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How easy is it to get work once Level 2 qualified?

post #1 of 12
Thread Starter 
Hi Everyone,

You all see like a knowledgable group and i was hoping for some advice on how to actually get some work as an instructor for this 09/10 winter season. Both myself and my friend qualified as BASI 2 instructor (myself Ski he is a Snowboarder) and had the time of our lives with Base Camp Group in Meribel 2 seasons ago and we're both really keen to start our careers in the mountains and share our passions with others. The problem is with the economy that all the ski schools seem to have stopped hiring new instructors.

If anyone has any advice or may know where we should look then it would be greatly appreciated.

post #2 of 12
BASI web site...
post #3 of 12
Where do you want to work?

That qualification will make it easier to work in the US, but visa issues complicate the process. If you can come in under a student visa, it's easier than getting a seasonal visa. There'd be less trouble getting into Canada, eh?
post #4 of 12
Working on that Canadian accent therusty??

Getting a J1 will make things easier.  Many of our UK, NZ, & Oz instructors had to ride out last season in Canada.   I'm not sure what the numbers will be for this season.

Originally Posted by therusty View Post
 There'd be less trouble getting into Canada, eh?
post #5 of 12
Yes, you'll definitely want to make sure you're legally eligible to work in the US, if that's your plan. There have been all sorts of visa issues with our "international" instructors over the past two seasons, and I know that many larger resorts are cutting way back on hiring foreign instructors, out of necessity.

If you can get a visa, it's likely that you'll find work as a Level 2 instructor, although even that has become more difficult lately. With the economic situation, resorts are typically hiring fewer instructors in general, while getting more applications than ever. They can afford to be pickier than years past, and some may not be hiring anyone, or may hire only full-certified instructors.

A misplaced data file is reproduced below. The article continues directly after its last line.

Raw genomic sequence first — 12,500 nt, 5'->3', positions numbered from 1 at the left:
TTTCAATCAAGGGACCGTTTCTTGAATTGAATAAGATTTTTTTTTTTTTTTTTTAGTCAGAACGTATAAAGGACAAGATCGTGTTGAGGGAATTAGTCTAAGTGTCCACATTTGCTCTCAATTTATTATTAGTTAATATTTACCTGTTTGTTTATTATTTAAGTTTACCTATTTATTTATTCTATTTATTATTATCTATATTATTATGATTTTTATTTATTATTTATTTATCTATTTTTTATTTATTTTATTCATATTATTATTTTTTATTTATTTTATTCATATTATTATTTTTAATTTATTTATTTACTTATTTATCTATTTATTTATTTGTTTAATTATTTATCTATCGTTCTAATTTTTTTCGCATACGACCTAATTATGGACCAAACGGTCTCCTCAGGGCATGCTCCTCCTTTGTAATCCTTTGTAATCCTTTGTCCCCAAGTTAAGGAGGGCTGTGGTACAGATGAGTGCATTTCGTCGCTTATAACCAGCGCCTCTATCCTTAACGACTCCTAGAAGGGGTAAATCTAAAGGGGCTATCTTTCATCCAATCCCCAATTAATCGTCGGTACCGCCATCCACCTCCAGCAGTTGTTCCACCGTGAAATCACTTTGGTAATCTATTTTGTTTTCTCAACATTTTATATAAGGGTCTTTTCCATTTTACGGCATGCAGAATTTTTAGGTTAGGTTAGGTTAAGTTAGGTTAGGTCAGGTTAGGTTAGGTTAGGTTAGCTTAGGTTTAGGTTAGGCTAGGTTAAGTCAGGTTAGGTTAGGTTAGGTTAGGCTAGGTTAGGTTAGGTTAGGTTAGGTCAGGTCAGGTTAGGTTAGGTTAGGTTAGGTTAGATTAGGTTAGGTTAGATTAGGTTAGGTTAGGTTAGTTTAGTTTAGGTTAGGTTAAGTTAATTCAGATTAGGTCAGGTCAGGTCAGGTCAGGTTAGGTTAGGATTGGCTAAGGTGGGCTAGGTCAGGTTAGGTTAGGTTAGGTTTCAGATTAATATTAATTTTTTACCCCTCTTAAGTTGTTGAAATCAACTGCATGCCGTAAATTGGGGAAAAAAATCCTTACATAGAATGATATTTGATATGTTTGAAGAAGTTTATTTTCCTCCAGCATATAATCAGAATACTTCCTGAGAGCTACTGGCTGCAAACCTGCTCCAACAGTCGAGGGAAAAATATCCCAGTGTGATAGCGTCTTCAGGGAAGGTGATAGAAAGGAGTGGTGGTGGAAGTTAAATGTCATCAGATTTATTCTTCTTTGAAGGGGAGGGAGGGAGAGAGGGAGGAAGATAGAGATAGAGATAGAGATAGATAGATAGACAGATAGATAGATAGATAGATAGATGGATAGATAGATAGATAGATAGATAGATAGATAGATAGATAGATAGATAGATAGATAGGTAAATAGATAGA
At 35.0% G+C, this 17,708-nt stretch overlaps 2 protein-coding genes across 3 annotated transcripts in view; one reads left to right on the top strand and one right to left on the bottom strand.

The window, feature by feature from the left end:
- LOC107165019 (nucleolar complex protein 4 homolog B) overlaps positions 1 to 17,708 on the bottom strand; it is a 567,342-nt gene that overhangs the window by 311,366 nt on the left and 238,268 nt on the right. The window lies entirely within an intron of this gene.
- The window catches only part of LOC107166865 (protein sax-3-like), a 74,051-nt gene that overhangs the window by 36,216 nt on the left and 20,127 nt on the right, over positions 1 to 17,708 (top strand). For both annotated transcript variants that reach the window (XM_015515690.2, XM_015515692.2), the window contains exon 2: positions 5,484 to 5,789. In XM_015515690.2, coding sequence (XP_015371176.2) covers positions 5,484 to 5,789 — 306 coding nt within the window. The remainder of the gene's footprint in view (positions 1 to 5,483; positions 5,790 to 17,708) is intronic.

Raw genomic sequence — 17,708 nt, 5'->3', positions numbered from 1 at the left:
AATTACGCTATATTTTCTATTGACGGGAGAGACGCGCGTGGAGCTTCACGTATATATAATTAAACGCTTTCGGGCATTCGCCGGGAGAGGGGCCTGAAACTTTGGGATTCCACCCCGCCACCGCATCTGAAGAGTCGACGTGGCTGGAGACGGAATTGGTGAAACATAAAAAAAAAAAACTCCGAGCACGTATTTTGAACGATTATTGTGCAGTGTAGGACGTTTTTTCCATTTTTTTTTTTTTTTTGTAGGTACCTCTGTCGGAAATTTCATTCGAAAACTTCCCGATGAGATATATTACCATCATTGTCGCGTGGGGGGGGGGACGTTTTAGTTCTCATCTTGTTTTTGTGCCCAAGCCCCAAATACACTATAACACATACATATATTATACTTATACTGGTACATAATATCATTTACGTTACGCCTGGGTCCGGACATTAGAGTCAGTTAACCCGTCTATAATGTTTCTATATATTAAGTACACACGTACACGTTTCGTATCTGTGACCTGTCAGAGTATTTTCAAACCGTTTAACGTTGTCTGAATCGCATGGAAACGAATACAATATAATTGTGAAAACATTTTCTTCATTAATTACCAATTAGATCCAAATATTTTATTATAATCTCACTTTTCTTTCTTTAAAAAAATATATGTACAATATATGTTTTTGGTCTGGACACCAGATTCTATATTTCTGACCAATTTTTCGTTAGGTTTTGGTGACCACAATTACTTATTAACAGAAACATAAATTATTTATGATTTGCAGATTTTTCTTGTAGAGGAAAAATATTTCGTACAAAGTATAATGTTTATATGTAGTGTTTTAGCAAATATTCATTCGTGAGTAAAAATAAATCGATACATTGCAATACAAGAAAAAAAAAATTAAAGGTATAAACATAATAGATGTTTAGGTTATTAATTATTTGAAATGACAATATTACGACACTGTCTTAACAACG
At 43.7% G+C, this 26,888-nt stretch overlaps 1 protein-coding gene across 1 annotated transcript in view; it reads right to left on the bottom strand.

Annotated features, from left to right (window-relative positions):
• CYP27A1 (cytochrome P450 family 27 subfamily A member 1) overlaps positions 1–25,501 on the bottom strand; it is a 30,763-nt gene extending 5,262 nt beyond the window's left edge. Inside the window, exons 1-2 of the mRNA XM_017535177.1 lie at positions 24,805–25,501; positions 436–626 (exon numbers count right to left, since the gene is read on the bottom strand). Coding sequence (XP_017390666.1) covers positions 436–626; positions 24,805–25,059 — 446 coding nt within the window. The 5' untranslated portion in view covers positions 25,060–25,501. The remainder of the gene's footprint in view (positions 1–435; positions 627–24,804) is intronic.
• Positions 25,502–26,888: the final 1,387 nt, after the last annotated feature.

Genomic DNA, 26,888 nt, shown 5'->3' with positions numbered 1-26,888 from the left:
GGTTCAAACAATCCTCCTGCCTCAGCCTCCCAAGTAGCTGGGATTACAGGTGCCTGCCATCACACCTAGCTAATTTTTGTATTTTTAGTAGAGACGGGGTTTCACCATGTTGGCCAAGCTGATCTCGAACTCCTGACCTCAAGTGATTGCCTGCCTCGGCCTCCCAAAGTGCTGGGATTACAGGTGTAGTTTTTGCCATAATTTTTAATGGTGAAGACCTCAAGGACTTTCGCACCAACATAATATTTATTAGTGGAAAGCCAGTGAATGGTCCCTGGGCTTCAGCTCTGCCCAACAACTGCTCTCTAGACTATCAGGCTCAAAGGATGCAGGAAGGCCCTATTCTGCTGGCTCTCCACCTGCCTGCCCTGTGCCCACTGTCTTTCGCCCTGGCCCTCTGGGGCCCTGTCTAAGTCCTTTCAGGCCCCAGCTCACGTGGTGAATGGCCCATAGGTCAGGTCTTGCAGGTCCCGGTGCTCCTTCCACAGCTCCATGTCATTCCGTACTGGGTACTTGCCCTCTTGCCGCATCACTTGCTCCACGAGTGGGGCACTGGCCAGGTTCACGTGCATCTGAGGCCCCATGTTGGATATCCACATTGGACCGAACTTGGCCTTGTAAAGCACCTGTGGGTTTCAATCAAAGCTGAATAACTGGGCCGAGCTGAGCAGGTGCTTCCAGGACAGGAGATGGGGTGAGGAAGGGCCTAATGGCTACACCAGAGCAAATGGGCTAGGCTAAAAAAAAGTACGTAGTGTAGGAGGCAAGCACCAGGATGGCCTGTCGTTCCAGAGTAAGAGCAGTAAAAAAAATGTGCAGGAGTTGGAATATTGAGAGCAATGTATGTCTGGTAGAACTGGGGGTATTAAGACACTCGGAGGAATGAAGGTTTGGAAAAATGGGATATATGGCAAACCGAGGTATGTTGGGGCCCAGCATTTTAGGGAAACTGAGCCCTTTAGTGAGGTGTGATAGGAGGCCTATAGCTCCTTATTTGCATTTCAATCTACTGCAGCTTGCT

To be sure, call the Director of any ski school you're interested in working at, and get the lowdown on their hiring policies, visa availability, and staffing needs. Do it soon--the season is quickly approaching!

Best regards,
Bob Barnes
post #6 of 12
Hi jameswinter...
Originally Posted by therusty View Post

Where do you want to work?

I think that's the crux of it. With BASI 2 you're a little limited - Canada, USA, Switzerland, Austria and Germany are all okay for full seasons (provided you have appropriate passport/visa), France is a no-no, Italy is a huge mess as far as regions go (but as a rule, you need ISTD and regional permission to work a full-season as an instructor in Italy). I also believe that the training hours with BASI up to L2 are enough to qualify to work in Andorra too - given the size of their English speaking schools (especially at Soldeu and Pas de la Casa) this could be an excellent option if you were looking for European work.

If you take a look at www.snowpro.com (the CSIA/CSCF/CASI website), and check their jobs listings, you will find that there is still a lot of available work in Canada. I couldn't comment on the States (though I remember reading about visa issues last season - perhaps someone will clarify). Andorra will probably be a good bet - as I say, very large English speaking ski school set ups (lots of Brits, Aussies and Kiwis), and the resorts may well do well as people work their way out of financial constraints, but still don't feel quite flush enough for Switzerland. I've done courses alongside a lot of guys from Soldeu, and they've all been very positive, the boss is a Brit who is very keen on instructor development and seems to take a good interest in how is colleagues are getting on.